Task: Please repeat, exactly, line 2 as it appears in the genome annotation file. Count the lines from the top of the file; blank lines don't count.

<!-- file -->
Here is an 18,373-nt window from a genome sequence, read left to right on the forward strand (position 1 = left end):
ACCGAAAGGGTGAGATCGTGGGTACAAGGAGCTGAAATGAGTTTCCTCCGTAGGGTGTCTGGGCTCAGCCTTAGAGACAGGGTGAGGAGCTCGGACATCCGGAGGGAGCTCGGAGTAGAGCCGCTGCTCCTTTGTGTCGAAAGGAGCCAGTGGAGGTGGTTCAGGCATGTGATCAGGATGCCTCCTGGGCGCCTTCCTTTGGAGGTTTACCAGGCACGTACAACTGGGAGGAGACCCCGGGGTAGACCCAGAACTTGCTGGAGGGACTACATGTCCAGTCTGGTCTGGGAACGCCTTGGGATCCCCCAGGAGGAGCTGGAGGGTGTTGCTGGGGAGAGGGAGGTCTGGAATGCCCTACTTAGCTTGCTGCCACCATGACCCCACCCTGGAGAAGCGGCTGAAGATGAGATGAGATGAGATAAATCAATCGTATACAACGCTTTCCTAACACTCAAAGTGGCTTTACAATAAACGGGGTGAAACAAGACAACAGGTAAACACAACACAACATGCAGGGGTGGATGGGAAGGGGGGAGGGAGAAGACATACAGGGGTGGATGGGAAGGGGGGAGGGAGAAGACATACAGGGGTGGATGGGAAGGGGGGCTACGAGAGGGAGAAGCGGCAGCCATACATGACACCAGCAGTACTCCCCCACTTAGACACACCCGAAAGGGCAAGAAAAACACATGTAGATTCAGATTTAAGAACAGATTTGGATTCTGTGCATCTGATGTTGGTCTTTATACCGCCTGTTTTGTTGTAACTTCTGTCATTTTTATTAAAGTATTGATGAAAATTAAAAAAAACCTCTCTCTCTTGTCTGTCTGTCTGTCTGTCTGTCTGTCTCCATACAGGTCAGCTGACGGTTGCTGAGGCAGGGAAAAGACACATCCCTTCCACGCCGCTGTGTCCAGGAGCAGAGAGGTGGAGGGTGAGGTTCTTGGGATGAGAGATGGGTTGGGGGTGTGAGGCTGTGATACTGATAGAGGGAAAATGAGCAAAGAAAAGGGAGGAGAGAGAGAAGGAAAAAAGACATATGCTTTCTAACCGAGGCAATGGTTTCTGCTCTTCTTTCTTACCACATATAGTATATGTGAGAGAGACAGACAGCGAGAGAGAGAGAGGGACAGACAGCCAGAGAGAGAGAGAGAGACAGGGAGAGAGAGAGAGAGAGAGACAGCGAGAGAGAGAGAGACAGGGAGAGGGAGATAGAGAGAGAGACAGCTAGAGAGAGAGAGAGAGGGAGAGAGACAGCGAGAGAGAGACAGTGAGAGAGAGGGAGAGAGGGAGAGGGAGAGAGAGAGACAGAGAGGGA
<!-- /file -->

ACCGAAAGGGTGAGATCGTGGGTACAAGGAGCTGAAATGAGTTTCCTCCGTAGGGTGTCTGGGCTCAGCCTTAGAGACAGGGTGAGGAGCTCGGACATCCGGAGGGAGCTCGGAGTAGAGCCGCTGCTCCTTTGTGTCGAAAGGAGCCAGTGGAGGTGGTTCAGGCATGTGATCAGGATGCCTCCTGGGCGCCTTCCTTTGGAGGTTTACCAGGCACGTACAACTGGGAGGAGACCCCGGGGTAGACCCAGAACTTGCTGGAGGGACTACATGTCCAGTCTGGTCTGGGAACGCCTTGGGATCCCCCAGGAGGAGCTGGAGGGTGTTGCTGGGGAGAGGGAGGTCTGGAATGCCCTACTTAGCTTGCTGCCACCATGACCCCACCCTGGAGAAGCGGCTGAAGATGAGATGAGATGAGATAAATCAATCGTATACAACGCTTTCCTAACACTCAAAGTGGCTTTACAATAAACGGGGTGAAACAAGACAACAGGTAAACACAACACAACATGCAGGGGTGGATGGGAAGGGGGGAGGGAGAAGACATACAGGGGTGGATGGGAAGGGGGGAGGGAGAAGACATACAGGGGTGGATGGGAAGGGGGGCTACGAGAGGGAGAAGCGGCAGCCATACATGACACCAGCAGTACTCCCCCACTTAGACACACCCGAAAGGGCAAGAAAAACACATGTAGATTCAGATTTAAGAACAGATTTGGATTCTGTGCATCTGATGTTGGTCTTTATACCGCCTGTTTTGTTGTAACTTCTGTCATTTTTATTAAAGTATTGATGAAAATTAAAAAAAACCTCTCTCTCTTGTCTGTCTGTCTGTCTGTCTGTCTGTCTCCATACAGGTCAGCTGACGGTTGCTGAGGCAGGGAAAAGACACATCCCTTCCACGCCGCTGTGTCCAGGAGCAGAGAGGTGGAGGGTGAGGTTCTTGGGATGAGAGATGGGTTGGGGGTGTGAGGCTGTGATACTGATAGAGGGAAAATGAGCAAAGAAAAGGGAGGAGAGAGAGAAGGAAAAAAGACATATGCTTTCTAACCGAGGCAATGGTTTCTGCTCTTCTTTCTTACCACATATAGTATATGTGAGAGAGACAGACAGCGAGAGAGAGAGAGGGACAGACAGCCAGAGAGAGAGAGAGAGACAGGGAGAGAGAGAGAGAGAGAGACAGCGAGAGAGAGAGAGACAGGGAGAGGGAGATAGAGAGAGAGACAGCTAGAGAGAGAGAGAGAGGGAGAGAGACAGCGAGAGAGAGACAGTGAGAGAGAGGGAGAGAGGGAGAGGGAGAGAGAGAGACAGAGAGGGA